In the past much of this brand focus has been translated into the words a brand used in its adverting and communications. Words were the keys to a brand finding its place in the word. That’s why a positioning statement that could define a brand’s relative position in the consumer’s mind was considered so important for so long.  This focus on words was a reflection of the way companies distilled their ideas into communications and translated that in advertising. Of course sound and imagery was important too, but with fewer, simpler channels, words most often led the charge.

Fast forward to today and the electronic age in all its digital glory has ushered in a visual experience that has overwhelmed words. Screens surround the modern consumer, and screens scream out for images. Unlike words, and similar to music, images don’t need to be translated into meaning in the same way language does. We can look at an image or see a video and without any words feel the meaning. This direct consumption uses parts of our brain that are far older and more elemental than our higher thinking capabilities. Our immediate responses to imagery are, as a friend recently described, “reptilian,” appealing to elemental motivations of fear, desire, love and so on.

Now as I see more and more brands resort to imagery vs. words to communicate, the imagery being used naturally leans towards those that evoke emotional triggers. At the same time the digital camera has flooded the world with our own images of every second of our lives from cradle to grave. The result is a visual tsunami is already immersing us in a more sensory world. How it changes the marketers mission to influence consumers remains to be seen. Man has not led with images since the middle ages, before the advent of the printing press, and it will be one of the more important new dynamics for marketers to understand as we move beyond these early days of the new age of pictures.

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  • 11.04.14

Mobile First Website Design

by Jay Littman

Mobile First

When it comes to responsive design, the concept of mobile first is not a new one. It was first coined by Luke Wroblewski (LukeW) in 2009.  However, as time goes on, it only becomes more apparent how important designing with mobile in mind will continue to be.

As of February of this year, Americans use tablets, phones, and other mobile devices 55 percent of the time they go online.  At IQ, we’re no strangers to responsive projects. We want to ensure that this huge portion of our clients’ traffic is able to access their sites without anything breaking. But we do have internal debates over which should come first: desktop design or mobile?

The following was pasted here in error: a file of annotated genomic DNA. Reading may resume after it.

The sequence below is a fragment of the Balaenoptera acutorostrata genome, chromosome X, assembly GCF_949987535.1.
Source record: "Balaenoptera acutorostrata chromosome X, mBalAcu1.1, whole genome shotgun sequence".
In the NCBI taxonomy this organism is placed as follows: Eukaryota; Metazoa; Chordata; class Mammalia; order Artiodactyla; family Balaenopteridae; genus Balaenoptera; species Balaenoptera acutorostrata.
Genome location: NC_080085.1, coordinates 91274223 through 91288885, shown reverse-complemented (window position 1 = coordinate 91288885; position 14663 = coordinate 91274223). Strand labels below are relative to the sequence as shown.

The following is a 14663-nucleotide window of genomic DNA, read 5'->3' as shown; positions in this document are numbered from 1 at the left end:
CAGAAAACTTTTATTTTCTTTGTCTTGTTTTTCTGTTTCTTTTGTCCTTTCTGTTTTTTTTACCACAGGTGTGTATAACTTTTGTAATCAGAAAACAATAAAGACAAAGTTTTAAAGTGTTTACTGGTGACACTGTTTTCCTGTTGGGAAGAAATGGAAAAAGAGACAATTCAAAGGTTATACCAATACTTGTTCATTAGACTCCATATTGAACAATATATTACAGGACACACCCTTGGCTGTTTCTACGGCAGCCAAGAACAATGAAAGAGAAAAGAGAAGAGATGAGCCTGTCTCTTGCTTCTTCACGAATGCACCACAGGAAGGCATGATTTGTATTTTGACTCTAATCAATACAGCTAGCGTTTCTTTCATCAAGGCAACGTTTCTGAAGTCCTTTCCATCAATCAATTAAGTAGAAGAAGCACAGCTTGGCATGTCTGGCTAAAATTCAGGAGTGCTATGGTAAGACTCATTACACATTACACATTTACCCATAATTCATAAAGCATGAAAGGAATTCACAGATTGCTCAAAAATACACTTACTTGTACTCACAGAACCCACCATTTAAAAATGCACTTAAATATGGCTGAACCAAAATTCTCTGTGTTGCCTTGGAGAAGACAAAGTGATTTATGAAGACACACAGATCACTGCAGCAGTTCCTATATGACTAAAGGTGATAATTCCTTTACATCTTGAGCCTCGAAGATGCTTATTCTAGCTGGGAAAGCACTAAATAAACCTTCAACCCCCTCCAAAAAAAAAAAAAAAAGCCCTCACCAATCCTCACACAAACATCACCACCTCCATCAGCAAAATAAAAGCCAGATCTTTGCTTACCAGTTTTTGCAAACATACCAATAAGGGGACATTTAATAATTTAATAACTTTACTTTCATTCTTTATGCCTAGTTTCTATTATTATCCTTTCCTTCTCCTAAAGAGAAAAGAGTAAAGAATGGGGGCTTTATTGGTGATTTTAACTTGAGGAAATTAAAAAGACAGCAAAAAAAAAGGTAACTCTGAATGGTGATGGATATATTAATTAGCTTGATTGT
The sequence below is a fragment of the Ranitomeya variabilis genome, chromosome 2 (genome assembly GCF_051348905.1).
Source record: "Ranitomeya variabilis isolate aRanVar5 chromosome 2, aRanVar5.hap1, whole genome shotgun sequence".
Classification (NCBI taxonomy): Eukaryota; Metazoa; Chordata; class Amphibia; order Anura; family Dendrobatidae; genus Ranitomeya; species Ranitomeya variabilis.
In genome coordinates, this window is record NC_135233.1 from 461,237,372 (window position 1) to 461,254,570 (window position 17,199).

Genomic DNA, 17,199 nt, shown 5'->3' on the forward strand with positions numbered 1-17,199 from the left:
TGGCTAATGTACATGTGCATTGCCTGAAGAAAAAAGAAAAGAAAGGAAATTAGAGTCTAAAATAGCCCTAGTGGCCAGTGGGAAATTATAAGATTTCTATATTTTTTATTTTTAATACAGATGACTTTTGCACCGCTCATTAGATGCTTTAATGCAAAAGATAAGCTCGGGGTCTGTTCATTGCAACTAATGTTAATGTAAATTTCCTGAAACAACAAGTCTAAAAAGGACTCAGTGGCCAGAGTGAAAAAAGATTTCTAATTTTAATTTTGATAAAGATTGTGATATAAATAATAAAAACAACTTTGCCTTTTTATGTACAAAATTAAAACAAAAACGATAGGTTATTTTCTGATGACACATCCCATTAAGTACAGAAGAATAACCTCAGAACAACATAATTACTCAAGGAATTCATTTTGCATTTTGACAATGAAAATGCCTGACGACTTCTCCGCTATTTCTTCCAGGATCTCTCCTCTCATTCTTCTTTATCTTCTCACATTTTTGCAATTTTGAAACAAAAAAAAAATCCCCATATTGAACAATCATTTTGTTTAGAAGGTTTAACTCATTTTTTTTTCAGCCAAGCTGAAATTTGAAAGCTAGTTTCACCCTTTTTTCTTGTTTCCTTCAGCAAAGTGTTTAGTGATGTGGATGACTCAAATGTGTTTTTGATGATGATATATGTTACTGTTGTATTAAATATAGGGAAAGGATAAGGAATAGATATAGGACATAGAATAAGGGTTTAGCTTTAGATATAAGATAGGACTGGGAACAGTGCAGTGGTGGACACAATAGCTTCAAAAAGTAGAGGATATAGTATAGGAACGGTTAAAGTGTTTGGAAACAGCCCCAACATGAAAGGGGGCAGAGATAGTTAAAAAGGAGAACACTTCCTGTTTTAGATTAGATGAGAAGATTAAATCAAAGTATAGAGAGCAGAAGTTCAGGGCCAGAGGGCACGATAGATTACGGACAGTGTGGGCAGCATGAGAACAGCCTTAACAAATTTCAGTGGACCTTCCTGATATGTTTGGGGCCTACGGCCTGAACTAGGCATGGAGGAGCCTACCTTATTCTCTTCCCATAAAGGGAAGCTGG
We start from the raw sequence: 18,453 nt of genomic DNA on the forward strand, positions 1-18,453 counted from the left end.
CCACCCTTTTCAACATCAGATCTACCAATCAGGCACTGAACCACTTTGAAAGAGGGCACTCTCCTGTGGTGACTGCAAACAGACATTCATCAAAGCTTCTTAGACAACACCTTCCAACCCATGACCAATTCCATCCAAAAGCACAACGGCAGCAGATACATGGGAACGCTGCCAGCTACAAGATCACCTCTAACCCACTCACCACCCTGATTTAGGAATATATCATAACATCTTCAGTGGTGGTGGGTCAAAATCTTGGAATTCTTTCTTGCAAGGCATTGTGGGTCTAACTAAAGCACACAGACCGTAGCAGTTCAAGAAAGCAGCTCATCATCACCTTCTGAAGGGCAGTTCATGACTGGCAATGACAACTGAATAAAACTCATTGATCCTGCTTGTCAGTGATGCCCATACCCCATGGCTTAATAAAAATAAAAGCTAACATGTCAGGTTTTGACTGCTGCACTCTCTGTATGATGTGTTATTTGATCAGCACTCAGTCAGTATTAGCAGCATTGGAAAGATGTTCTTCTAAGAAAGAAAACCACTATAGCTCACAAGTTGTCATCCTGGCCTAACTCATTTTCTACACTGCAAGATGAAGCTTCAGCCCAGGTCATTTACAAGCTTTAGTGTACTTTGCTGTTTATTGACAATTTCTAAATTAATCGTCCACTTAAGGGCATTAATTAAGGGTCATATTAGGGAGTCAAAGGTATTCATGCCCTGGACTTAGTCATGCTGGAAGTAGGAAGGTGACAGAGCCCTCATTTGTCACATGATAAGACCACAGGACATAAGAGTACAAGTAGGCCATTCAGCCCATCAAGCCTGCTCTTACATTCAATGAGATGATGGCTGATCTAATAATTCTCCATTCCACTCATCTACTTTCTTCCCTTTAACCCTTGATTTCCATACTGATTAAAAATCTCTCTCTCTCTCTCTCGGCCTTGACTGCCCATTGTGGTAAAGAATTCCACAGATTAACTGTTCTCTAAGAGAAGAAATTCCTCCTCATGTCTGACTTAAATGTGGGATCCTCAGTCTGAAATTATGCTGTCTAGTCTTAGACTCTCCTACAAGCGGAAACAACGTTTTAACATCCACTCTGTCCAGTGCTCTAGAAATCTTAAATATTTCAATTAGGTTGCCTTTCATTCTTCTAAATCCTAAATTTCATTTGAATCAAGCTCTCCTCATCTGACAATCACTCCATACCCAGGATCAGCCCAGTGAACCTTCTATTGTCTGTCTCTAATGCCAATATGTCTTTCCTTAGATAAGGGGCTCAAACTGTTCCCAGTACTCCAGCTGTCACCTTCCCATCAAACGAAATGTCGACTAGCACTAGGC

I tend to vote for mobile first. We know designing for mobile is important, but why design for mobile first? There’s several reasons to explore:

1. Forced Focus

Designing mobile first forces you to focus. Because when designing for mobile, you want the quickest loading time possible. That means cutting out anything unnecessary to the user experience, paring down a site hierarchy to the essentials, and keeping the core purpose of a site as the only content left standing.  Designing for mobile first requires designing the simplest, quickest method to get the user to what they want from your site. Then, in desktop versions, expanding upon that design while keeping those core functions top of mind.

2. Smaller Real Estate, Bigger Design Challenge

One of the key elements of designing for mobile, and also possibly the most intimidating, is that space is limited on a phone screen. Mobile design is the tiny NYC apartment where you end up using the oven for storage if you don’t plan for your small space. But if you do plan ahead, you can end up with a space that is streamlined and incredibly elegant. I will admit that this is not an easy endeavor, but your designs will be better for it.

3. Enhancements versus Degradation

Let’s get a bit technical. When you design for desktop first, it means loading all of the content that would be seen on the largest platform and then reducing it to the mobile version. The trouble is your user already had to wait for all that content to load on their smartphone before they can get to the mobile version of the site… if they indeed waited and didn’t just close the page out to find something else. Designing for mobile first means allows a minimal amount of content to load first, streamlining the experience. This is a lot faster and means your site gets enhancements as it moves up to desktop, instead of degradations of content when moving down to mobile.

These are some of the things we consider when beginning a website design project here at IQ. This method may help you find a few ways to improve your user experience all over, not just on mobile. So on your next site design project, try starting with mobile first and see where this aspect of creative intelligence takes you.

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  • 09.17.14

Budgeting 2015 – The Essentials

marketing budget done wisely

Since digital channels are where so many interactions happen, brands need to make sure they have the essential digital technology pieces in place.  These include:

website / mobile / blogs / social / email / search / content / ratings & reviews / marketing automation / analytics / commerce

While almost every brand probably needs a website, the exact recipe should be determined by the right strategy work, as we discussed in this recent post: 5 Steps to a Defensible 2015 Marketing Budget.